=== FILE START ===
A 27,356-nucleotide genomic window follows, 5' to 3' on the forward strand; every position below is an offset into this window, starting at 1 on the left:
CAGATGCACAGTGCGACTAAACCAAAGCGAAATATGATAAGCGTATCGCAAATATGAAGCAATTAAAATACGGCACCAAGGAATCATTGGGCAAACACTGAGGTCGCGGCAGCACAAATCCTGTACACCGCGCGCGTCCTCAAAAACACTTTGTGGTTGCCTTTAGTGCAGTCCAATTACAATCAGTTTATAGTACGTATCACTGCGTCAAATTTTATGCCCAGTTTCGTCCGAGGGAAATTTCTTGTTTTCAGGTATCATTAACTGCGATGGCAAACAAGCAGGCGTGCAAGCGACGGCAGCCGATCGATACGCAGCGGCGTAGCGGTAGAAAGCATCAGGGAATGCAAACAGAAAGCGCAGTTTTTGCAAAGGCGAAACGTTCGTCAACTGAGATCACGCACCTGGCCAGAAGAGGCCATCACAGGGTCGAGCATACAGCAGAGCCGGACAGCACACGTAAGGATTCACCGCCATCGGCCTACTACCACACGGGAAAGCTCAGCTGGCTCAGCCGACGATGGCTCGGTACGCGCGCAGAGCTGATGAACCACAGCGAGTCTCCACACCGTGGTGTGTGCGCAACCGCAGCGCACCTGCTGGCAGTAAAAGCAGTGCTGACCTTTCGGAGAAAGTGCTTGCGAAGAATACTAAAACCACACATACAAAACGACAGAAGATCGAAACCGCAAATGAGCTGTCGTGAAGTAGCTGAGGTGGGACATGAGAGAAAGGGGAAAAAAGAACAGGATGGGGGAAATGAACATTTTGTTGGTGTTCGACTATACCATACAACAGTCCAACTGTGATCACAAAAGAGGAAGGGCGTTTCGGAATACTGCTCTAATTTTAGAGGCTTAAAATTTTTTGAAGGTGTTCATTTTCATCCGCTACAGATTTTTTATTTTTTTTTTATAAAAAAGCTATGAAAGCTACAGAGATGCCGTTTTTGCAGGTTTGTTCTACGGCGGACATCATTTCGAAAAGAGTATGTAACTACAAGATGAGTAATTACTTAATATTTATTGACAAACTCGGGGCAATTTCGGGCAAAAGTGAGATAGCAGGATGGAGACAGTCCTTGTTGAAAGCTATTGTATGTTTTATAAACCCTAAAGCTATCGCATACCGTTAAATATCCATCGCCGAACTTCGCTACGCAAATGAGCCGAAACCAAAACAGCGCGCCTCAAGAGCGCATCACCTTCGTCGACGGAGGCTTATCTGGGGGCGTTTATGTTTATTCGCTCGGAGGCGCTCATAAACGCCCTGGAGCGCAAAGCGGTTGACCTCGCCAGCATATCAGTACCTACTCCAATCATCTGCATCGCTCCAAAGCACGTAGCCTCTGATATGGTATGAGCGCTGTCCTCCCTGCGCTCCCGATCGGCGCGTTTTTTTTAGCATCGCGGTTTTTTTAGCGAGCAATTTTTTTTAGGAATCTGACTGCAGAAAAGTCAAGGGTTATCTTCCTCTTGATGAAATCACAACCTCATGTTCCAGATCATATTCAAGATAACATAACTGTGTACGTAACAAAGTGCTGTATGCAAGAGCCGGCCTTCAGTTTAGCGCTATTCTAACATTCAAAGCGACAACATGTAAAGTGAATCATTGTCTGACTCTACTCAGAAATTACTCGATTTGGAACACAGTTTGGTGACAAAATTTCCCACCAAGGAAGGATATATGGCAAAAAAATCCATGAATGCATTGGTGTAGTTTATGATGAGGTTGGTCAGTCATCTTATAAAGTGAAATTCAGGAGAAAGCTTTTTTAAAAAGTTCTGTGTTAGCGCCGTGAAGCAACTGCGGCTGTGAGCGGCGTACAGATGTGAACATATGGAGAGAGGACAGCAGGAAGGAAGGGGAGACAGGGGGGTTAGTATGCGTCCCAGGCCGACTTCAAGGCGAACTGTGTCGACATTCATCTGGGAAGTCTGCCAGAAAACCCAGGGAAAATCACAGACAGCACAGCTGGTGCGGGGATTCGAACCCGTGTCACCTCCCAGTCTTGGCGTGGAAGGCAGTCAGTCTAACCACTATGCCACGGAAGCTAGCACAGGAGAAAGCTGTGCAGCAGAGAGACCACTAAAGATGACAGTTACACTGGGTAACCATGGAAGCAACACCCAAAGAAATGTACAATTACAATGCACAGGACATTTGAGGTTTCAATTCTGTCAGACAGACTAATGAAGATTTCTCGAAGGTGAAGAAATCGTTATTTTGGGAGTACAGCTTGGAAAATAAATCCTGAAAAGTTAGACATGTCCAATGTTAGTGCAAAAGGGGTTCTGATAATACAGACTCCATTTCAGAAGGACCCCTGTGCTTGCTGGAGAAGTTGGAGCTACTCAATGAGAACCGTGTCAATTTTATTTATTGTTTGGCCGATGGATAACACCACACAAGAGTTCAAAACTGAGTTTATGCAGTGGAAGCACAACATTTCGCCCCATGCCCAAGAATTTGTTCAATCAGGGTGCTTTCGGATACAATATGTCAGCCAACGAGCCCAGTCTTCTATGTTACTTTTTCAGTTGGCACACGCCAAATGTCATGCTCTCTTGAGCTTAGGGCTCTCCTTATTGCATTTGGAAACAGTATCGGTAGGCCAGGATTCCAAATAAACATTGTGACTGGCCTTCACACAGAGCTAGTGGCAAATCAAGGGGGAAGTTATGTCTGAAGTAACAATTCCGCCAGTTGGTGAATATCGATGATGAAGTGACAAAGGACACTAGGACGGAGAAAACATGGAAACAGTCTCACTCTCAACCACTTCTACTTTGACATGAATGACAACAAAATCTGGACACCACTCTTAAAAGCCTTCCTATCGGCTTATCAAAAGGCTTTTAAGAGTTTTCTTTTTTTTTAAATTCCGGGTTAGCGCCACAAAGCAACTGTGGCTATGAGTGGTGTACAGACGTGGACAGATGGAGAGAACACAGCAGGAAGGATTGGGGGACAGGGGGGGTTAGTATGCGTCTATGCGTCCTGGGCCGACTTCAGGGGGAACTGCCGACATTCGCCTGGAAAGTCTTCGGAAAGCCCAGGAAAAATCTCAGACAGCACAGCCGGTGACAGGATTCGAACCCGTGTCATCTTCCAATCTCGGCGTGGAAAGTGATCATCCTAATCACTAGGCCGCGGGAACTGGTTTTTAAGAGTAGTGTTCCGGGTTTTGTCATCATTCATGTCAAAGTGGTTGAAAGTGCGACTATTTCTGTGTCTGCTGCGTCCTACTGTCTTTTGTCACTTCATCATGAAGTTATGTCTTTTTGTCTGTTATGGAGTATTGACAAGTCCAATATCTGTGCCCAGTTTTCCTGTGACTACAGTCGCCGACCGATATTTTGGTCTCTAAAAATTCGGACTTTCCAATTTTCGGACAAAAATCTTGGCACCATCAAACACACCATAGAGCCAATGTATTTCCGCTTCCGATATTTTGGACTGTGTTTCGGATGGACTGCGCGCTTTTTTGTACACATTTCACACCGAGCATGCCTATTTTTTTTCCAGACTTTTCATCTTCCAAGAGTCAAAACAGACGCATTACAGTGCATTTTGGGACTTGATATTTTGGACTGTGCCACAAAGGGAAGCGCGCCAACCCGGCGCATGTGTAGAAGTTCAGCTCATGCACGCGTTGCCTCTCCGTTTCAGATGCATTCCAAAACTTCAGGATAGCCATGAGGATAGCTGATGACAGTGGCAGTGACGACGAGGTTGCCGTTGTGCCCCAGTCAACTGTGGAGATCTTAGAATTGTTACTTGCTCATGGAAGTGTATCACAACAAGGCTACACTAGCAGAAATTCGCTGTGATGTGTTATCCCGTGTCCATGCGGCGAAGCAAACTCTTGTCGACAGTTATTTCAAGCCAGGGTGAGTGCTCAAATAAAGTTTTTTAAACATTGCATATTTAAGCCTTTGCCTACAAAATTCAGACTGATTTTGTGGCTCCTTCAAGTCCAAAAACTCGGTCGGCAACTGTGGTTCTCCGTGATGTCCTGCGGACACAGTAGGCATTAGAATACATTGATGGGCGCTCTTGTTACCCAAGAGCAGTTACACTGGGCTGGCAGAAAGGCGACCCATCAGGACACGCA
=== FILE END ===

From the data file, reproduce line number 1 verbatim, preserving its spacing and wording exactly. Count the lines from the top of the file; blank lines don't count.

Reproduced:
A 27,356-nucleotide genomic window follows, 5' to 3' on the forward strand; every position below is an offset into this window, starting at 1 on the left: